Crash of Swift WK 304 - Monday 26th October 1959

This is a recent local German newspaper report published in October 2009, on the crash of Swift WK 304 on Monday 26th October 1959.

Maurice was a bit puzzeled at first because the report claims that it was a Hunter, but looking at the picture it can only be a Swift.   The date also tie-up with the details in the JSL web site aircraft lists and so it can then only be WK 304.   The pilot, Al Martin, ejected and seriously injured his back as this was his second ejection.   The aircraft had an engine failure over the North Sea.

Maurice has not translated everything, just the interesting parts.

Captions to pics, large:   Firemen extinguishing the burning 'cockpit' of the crashed aircraft in Roffhausen.   (Looks like the engine though)

small:   The rear fuselage of the crashed aircraft.

300 m further would have caused a disaster

History: The aircraft crash in Roffhausen 50 years ago started off big discussions.

     A British jet aircraft crash - landed near the Olympia Werks.   All persons involved then were very lucky.

Roffhausen - A pre-warning of the threatening disaster was a loud explosion.   What then happened took only a split second.   Witnesses observed a jet aircraft in the sky over Wilhelmshaven that was decending in a glide in the direction of Roffhausen.

     The aircraft crashed near the junction of the B69 and B210 and disintergrated.   Several parts of the still burning wreckage slid across the main road.   Due to a miracle no one, other that the pilot was injured.

     50 years ago, on the 26th. October 1959, only luck and flying skill saved the Landkreis Friesland from a unprecedented disaster.   Investigations later revealed that it was only because the RAF pilot remained with his aircraft until the very last minute that no further damage was caused.   As on every Monday morning, just before lunchtime, thousands of employees were at work in the Olympia Werks which was only 300m away from the site of the crash.   Experts said later that in relation to the speed of the aircraft a few hundred metres is practicaly nothing.   It is difficult to imagine the number of casualties there would have been if the fully armed Swift had crashed into the factory.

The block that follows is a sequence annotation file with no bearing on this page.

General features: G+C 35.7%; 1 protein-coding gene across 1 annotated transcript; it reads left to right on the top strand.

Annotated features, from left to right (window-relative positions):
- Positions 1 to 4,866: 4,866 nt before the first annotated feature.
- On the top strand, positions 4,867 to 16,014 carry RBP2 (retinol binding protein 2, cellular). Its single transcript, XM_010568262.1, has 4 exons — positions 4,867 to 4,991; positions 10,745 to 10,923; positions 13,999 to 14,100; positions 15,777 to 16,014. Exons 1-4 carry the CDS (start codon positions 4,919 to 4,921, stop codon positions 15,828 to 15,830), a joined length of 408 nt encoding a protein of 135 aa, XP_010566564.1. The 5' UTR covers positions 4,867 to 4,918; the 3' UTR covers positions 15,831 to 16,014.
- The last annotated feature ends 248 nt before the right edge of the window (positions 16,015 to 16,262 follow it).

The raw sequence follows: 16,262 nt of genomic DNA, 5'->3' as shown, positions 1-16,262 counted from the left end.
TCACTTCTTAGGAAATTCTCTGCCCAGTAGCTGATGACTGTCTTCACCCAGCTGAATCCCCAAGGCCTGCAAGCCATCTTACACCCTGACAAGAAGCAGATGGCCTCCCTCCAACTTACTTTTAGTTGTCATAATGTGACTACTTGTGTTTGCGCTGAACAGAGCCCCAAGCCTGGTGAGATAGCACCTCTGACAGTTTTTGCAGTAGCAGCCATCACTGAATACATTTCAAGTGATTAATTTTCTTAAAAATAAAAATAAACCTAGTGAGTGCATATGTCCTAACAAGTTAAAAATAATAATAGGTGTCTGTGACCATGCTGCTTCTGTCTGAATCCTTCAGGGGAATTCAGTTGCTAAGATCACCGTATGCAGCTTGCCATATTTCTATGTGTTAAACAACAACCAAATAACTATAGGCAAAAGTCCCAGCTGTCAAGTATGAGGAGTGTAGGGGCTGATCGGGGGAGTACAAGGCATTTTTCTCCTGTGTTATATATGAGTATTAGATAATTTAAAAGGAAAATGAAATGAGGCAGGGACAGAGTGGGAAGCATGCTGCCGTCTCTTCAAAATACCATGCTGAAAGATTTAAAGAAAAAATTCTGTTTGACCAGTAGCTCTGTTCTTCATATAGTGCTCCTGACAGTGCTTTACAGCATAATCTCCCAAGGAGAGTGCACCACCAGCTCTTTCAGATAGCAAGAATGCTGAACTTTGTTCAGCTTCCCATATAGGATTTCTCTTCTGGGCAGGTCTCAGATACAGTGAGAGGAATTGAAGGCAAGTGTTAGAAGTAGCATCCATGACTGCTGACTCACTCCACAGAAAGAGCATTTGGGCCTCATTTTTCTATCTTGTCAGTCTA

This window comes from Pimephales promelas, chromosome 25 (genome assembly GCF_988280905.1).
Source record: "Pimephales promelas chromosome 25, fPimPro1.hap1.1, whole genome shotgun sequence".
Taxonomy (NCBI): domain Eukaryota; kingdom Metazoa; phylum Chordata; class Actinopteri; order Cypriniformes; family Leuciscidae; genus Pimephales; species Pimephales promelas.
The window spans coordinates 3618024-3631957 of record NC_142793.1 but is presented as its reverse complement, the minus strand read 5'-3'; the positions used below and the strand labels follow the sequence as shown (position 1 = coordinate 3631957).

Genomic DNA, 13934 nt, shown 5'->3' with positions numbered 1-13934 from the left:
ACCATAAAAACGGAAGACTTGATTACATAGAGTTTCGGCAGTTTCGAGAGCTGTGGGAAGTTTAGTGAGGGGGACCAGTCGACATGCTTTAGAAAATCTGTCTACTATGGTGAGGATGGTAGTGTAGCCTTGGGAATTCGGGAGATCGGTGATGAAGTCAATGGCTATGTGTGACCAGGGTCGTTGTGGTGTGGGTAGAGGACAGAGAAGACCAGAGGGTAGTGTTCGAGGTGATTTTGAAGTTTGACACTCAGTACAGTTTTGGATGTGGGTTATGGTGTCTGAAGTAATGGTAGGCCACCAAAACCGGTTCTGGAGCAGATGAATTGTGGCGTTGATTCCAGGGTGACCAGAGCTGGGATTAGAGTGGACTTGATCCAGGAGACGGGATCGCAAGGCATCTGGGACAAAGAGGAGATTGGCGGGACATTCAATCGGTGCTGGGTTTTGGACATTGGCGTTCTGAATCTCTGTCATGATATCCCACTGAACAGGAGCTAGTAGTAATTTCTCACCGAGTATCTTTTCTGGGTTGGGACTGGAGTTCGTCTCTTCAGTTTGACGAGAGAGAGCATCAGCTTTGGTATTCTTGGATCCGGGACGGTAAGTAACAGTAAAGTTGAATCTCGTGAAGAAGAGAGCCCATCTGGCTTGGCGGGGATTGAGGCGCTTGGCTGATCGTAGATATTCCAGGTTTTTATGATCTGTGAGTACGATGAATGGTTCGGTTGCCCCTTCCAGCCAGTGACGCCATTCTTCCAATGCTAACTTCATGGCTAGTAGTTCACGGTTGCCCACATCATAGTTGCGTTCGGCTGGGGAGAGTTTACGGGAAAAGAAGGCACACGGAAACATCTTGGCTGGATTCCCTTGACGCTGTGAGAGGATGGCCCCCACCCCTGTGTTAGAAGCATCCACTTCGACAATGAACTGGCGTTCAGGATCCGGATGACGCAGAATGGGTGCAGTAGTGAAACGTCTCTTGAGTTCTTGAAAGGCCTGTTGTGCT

The pilot ejected just prior to the aircraft hitting the ground.   The cause of the crash was an engine failure over the sea.   The RAF had attempted to guide the aircraft back to its home base at Jever but this could not be reached.   Once the pilot was sure that he had done everything humanly possible to avoid any casualties he ejected out of the aircraft.   Due to the low altitude of ejection the parachute did not open fully and the pilot suffered facial injury and bruies.   The Wilhelmshaven Fire Brigade quickly reached the site of the crash and extinguished the blazing cockpit which had slid 50m further on over the main road.   The fuselage section had brocken off several trees.   RAF personnel cleared away the ammunition that was scattered over the area of the crash.

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Swift FR.5 WK304 arrived on 2 Sqn on Tue 29Sep59 and crashed a month later on Mon 26Oct59.   (Thanks to Michael Church.)

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David Sawford standing by the engine wreckage of 2 Sqn Swift FR.5 WK304 which crashed near the Olympia Factory just outside Wilhelmshaven after engine failure on a GCA approach to land at Jever.   (Thanks to Michael Church.)

In Mike Wilson's picture one can see the factory and in the bottom left hand corner of the picture the approximate impact point of the crash.

     Following this accident and the 'Starfighter' crashes in the years thereafter, emplyees at Olympia were very concerned that this sort of thing would happen again which resulted in big dicussions in the local press with regard to 'Starfighter' operations from GAF Jever.

   It was a very distinctive landmark on the approach to the Jever runway from the East.   As the prevailing winds were from the West, it was the approach most used by aircarft running in to land or break into the circuit.   The factory was known as "Stepney" (An eastern suburb of London) and used as an Inital Point (IP) reporting point for aircraft running in to join the circuit.

   This diagram also shows that the Olympia Factory was just North of the 4 miles to touchdown point on the GCA glidepath when aircraft would be expected to be at about 1,200 ft above the ground as they were talked down by radar.   (Thanks to Maurice Parker.)